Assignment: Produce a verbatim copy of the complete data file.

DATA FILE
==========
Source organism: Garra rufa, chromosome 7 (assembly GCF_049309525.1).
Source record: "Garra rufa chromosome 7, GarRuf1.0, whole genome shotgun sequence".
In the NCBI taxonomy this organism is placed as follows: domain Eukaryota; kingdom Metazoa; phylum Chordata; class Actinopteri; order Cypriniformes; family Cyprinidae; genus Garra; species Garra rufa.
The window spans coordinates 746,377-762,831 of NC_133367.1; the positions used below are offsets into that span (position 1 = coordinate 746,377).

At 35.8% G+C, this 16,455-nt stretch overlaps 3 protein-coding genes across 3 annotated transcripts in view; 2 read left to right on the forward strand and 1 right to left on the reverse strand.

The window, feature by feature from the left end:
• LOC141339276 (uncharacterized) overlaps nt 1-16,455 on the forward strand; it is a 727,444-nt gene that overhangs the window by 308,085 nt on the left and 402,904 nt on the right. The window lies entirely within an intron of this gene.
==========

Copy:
Source organism: Garra rufa, chromosome 7 (assembly GCF_049309525.1).
Source record: "Garra rufa chromosome 7, GarRuf1.0, whole genome shotgun sequence".
In the NCBI taxonomy this organism is placed as follows: domain Eukaryota; kingdom Metazoa; phylum Chordata; class Actinopteri; order Cypriniformes; family Cyprinidae; genus Garra; species Garra rufa.
The window spans coordinates 746,377-762,831 of NC_133367.1; the positions used below are offsets into that span (position 1 = coordinate 746,377).

At 35.8% G+C, this 16,455-nt stretch overlaps 3 protein-coding genes across 3 annotated transcripts in view; 2 read left to right on the forward strand and 1 right to left on the reverse strand.

The window, feature by feature from the left end:
• LOC141339276 (uncharacterized) overlaps nt 1-16,455 on the forward strand; it is a 727,444-nt gene that overhangs the window by 308,085 nt on the left and 402,904 nt on the right. The window lies entirely within an intron of this gene.